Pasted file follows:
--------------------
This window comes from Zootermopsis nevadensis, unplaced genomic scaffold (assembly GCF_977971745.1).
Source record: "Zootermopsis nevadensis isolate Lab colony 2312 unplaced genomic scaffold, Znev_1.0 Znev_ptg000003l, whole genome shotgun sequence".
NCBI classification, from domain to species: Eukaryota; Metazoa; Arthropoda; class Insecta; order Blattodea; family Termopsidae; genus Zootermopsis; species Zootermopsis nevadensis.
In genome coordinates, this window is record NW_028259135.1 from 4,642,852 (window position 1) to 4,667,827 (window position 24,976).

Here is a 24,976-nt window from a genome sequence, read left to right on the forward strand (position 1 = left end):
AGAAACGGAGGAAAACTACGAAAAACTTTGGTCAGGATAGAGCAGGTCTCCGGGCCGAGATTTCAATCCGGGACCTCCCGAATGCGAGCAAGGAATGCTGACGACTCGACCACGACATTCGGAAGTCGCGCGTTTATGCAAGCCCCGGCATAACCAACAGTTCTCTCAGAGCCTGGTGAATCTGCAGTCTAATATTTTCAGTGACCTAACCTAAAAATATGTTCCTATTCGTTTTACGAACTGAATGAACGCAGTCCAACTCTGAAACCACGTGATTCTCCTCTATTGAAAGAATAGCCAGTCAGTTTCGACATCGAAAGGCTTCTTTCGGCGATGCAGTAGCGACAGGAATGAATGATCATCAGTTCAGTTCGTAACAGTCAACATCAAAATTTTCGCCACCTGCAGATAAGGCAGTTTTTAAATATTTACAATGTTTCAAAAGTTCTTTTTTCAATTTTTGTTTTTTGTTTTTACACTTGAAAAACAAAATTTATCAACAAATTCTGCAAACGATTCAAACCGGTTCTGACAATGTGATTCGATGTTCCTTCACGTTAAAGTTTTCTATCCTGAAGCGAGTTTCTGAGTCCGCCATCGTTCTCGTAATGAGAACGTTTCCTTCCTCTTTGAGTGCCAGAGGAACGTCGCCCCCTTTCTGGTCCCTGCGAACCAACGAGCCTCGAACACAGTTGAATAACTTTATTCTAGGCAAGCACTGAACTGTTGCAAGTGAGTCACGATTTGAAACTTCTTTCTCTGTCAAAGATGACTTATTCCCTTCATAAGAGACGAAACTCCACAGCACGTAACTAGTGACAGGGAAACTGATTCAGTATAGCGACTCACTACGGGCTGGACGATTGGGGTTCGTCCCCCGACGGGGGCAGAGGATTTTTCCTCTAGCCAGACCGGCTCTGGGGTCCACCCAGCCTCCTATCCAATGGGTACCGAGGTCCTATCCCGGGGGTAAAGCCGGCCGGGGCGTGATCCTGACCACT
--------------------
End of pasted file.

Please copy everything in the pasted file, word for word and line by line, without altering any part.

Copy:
This window comes from Zootermopsis nevadensis, unplaced genomic scaffold (assembly GCF_977971745.1).
Source record: "Zootermopsis nevadensis isolate Lab colony 2312 unplaced genomic scaffold, Znev_1.0 Znev_ptg000003l, whole genome shotgun sequence".
NCBI classification, from domain to species: Eukaryota; Metazoa; Arthropoda; class Insecta; order Blattodea; family Termopsidae; genus Zootermopsis; species Zootermopsis nevadensis.
In genome coordinates, this window is record NW_028259135.1 from 4,642,852 (window position 1) to 4,667,827 (window position 24,976).

Here is a 24,976-nt window from a genome sequence, read left to right on the forward strand (position 1 = left end):
AGAAACGGAGGAAAACTACGAAAAACTTTGGTCAGGATAGAGCAGGTCTCCGGGCCGAGATTTCAATCCGGGACCTCCCGAATGCGAGCAAGGAATGCTGACGACTCGACCACGACATTCGGAAGTCGCGCGTTTATGCAAGCCCCGGCATAACCAACAGTTCTCTCAGAGCCTGGTGAATCTGCAGTCTAATATTTTCAGTGACCTAACCTAAAAATATGTTCCTATTCGTTTTACGAACTGAATGAACGCAGTCCAACTCTGAAACCACGTGATTCTCCTCTATTGAAAGAATAGCCAGTCAGTTTCGACATCGAAAGGCTTCTTTCGGCGATGCAGTAGCGACAGGAATGAATGATCATCAGTTCAGTTCGTAACAGTCAACATCAAAATTTTCGCCACCTGCAGATAAGGCAGTTTTTAAATATTTACAATGTTTCAAAAGTTCTTTTTTCAATTTTTGTTTTTTGTTTTTACACTTGAAAAACAAAATTTATCAACAAATTCTGCAAACGATTCAAACCGGTTCTGACAATGTGATTCGATGTTCCTTCACGTTAAAGTTTTCTATCCTGAAGCGAGTTTCTGAGTCCGCCATCGTTCTCGTAATGAGAACGTTTCCTTCCTCTTTGAGTGCCAGAGGAACGTCGCCCCCTTTCTGGTCCCTGCGAACCAACGAGCCTCGAACACAGTTGAATAACTTTATTCTAGGCAAGCACTGAACTGTTGCAAGTGAGTCACGATTTGAAACTTCTTTCTCTGTCAAAGATGACTTATTCCCTTCATAAGAGACGAAACTCCACAGCACGTAACTAGTGACAGGGAAACTGATTCAGTATAGCGACTCACTACGGGCTGGACGATTGGGGTTCGTCCCCCGACGGGGGCAGAGGATTTTTCCTCTAGCCAGACCGGCTCTGGGGTCCACCCAGCCTCCTATCCAATGGGTACCGAGGTCCTATCCCGGGGGTAAAGCCGGCCGGGGCGTGATCCTGACCACT